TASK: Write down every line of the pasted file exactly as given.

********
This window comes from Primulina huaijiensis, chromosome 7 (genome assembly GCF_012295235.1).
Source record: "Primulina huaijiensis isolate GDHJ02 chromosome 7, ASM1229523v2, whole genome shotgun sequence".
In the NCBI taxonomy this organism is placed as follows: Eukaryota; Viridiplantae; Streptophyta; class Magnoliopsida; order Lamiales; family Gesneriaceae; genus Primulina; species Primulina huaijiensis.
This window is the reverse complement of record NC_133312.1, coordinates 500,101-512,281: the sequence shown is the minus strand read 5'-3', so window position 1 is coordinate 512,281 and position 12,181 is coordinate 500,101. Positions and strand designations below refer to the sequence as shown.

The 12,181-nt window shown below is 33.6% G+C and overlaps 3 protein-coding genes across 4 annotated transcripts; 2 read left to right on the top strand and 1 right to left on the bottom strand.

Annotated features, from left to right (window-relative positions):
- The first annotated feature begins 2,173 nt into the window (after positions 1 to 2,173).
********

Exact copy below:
This window comes from Primulina huaijiensis, chromosome 7 (genome assembly GCF_012295235.1).
Source record: "Primulina huaijiensis isolate GDHJ02 chromosome 7, ASM1229523v2, whole genome shotgun sequence".
In the NCBI taxonomy this organism is placed as follows: Eukaryota; Viridiplantae; Streptophyta; class Magnoliopsida; order Lamiales; family Gesneriaceae; genus Primulina; species Primulina huaijiensis.
This window is the reverse complement of record NC_133312.1, coordinates 500,101-512,281: the sequence shown is the minus strand read 5'-3', so window position 1 is coordinate 512,281 and position 12,181 is coordinate 500,101. Positions and strand designations below refer to the sequence as shown.

The 12,181-nt window shown below is 33.6% G+C and overlaps 3 protein-coding genes across 4 annotated transcripts; 2 read left to right on the top strand and 1 right to left on the bottom strand.

Annotated features, from left to right (window-relative positions):
- The first annotated feature begins 2,173 nt into the window (after positions 1 to 2,173).